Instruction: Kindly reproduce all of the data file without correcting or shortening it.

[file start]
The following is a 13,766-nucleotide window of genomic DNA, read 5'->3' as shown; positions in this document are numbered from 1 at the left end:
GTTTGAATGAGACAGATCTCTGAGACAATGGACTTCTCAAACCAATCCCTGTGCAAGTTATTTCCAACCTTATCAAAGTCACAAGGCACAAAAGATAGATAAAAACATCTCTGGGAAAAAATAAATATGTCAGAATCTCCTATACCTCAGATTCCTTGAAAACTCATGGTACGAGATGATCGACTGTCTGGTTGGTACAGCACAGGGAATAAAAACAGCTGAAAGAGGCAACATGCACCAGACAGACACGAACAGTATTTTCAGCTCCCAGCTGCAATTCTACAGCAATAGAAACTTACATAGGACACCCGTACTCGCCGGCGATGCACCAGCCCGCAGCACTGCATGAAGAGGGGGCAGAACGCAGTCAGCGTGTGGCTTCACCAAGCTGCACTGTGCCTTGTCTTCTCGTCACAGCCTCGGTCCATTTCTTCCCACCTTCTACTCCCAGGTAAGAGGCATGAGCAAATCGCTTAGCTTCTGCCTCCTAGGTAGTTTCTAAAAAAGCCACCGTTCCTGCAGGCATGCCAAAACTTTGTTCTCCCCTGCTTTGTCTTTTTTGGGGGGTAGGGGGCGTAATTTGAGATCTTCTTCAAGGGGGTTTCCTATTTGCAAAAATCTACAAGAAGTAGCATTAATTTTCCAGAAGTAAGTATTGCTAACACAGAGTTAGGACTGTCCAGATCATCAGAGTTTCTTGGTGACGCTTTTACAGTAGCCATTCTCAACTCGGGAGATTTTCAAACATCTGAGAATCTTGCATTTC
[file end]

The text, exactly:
The following is a 13,766-nucleotide window of genomic DNA, read 5'->3' as shown; positions in this document are numbered from 1 at the left end:
GTTTGAATGAGACAGATCTCTGAGACAATGGACTTCTCAAACCAATCCCTGTGCAAGTTATTTCCAACCTTATCAAAGTCACAAGGCACAAAAGATAGATAAAAACATCTCTGGGAAAAAATAAATATGTCAGAATCTCCTATACCTCAGATTCCTTGAAAACTCATGGTACGAGATGATCGACTGTCTGGTTGGTACAGCACAGGGAATAAAAACAGCTGAAAGAGGCAACATGCACCAGACAGACACGAACAGTATTTTCAGCTCCCAGCTGCAATTCTACAGCAATAGAAACTTACATAGGACACCCGTACTCGCCGGCGATGCACCAGCCCGCAGCACTGCATGAAGAGGGGGCAGAACGCAGTCAGCGTGTGGCTTCACCAAGCTGCACTGTGCCTTGTCTTCTCGTCACAGCCTCGGTCCATTTCTTCCCACCTTCTACTCCCAGGTAAGAGGCATGAGCAAATCGCTTAGCTTCTGCCTCCTAGGTAGTTTCTAAAAAAGCCACCGTTCCTGCAGGCATGCCAAAACTTTGTTCTCCCCTGCTTTGTCTTTTTTGGGGGGTAGGGGGCGTAATTTGAGATCTTCTTCAAGGGGGTTTCCTATTTGCAAAAATCTACAAGAAGTAGCATTAATTTTCCAGAAGTAAGTATTGCTAACACAGAGTTAGGACTGTCCAGATCATCAGAGTTTCTTGGTGACGCTTTTACAGTAGCCATTCTCAACTCGGGAGATTTTCAAACATCTGAGAATCTTGCATTTC